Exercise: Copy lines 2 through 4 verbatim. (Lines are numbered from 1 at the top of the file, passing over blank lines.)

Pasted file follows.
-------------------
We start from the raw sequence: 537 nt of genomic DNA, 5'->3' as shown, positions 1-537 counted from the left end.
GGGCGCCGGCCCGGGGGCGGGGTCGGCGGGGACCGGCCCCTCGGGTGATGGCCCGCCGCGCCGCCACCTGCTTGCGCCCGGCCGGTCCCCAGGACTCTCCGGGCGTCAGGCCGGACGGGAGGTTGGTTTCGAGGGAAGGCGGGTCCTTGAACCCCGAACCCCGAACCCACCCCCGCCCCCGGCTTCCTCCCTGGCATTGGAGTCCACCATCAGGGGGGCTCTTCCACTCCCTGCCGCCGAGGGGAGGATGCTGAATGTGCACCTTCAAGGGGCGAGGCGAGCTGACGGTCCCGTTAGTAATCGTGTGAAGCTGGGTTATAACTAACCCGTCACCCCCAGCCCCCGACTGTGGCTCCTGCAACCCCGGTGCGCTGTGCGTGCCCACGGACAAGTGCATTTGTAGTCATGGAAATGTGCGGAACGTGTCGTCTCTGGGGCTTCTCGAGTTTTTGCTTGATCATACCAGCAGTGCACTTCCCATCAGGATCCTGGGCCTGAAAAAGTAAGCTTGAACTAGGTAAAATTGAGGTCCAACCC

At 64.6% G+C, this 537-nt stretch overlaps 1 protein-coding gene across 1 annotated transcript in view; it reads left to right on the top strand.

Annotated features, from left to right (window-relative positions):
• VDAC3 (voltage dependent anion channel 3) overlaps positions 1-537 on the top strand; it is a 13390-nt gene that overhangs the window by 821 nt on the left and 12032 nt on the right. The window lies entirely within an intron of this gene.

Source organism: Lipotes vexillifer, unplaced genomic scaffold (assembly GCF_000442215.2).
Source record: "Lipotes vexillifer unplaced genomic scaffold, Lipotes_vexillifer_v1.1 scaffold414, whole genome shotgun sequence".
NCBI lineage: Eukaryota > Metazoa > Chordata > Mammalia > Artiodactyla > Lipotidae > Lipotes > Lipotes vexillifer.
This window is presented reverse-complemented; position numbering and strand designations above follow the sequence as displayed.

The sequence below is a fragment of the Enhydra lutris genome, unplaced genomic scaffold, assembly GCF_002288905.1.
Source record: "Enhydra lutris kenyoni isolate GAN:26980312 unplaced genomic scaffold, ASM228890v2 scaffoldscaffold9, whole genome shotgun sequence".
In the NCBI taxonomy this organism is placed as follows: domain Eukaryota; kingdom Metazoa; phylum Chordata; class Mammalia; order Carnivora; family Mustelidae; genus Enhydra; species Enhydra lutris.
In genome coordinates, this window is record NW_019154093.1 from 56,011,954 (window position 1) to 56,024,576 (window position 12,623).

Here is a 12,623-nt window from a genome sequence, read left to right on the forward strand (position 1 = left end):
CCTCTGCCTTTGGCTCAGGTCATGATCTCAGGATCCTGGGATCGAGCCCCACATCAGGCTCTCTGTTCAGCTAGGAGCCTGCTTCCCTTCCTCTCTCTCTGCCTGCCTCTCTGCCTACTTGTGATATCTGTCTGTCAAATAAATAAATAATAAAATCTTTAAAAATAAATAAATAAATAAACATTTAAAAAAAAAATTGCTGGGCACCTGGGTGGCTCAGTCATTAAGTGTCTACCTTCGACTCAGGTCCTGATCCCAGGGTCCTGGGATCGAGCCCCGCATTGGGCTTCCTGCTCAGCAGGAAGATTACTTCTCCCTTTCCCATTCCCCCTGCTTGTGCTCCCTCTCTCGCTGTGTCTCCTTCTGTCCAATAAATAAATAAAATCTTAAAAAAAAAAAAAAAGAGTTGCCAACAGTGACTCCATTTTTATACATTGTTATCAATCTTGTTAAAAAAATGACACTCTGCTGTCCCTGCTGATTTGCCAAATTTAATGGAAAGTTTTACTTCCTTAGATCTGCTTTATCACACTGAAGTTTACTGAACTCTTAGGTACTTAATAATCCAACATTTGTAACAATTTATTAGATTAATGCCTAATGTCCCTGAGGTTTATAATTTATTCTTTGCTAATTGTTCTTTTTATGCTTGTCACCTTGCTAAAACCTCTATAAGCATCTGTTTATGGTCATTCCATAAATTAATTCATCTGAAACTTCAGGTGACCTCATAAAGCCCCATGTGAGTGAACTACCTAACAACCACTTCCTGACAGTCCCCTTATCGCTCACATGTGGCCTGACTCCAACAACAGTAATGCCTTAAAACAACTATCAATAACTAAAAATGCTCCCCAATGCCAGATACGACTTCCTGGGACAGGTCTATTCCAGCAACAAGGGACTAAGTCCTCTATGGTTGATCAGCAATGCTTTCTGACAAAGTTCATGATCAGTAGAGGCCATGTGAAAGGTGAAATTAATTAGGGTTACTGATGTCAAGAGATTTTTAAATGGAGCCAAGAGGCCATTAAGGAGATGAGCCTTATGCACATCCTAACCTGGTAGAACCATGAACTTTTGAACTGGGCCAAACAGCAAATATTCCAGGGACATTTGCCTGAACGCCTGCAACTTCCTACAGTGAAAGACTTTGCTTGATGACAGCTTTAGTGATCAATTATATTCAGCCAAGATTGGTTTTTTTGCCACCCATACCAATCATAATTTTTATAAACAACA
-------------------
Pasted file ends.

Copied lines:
GGGCGCCGGCCCGGGGGCGGGGTCGGCGGGGACCGGCCCCTCGGGTGATGGCCCGCCGCGCCGCCACCTGCTTGCGCCCGGCCGGTCCCCAGGACTCTCCGGGCGTCAGGCCGGACGGGAGGTTGGTTTCGAGGGAAGGCGGGTCCTTGAACCCCGAACCCCGAACCCACCCCCGCCCCCGGCTTCCTCCCTGGCATTGGAGTCCACCATCAGGGGGGCTCTTCCACTCCCTGCCGCCGAGGGGAGGATGCTGAATGTGCACCTTCAAGGGGCGAGGCGAGCTGACGGTCCCGTTAGTAATCGTGTGAAGCTGGGTTATAACTAACCCGTCACCCCCAGCCCCCGACTGTGGCTCCTGCAACCCCGGTGCGCTGTGCGTGCCCACGGACAAGTGCATTTGTAGTCATGGAAATGTGCGGAACGTGTCGTCTCTGGGGCTTCTCGAGTTTTTGCTTGATCATACCAGCAGTGCACTTCCCATCAGGATCCTGGGCCTGAAAAAGTAAGCTTGAACTAGGTAAAATTGAGGTCCAACCC

At 64.6% G+C, this 537-nt stretch overlaps 1 protein-coding gene across 1 annotated transcript in view; it reads left to right on the top strand.

Annotated features, from left to right (window-relative positions):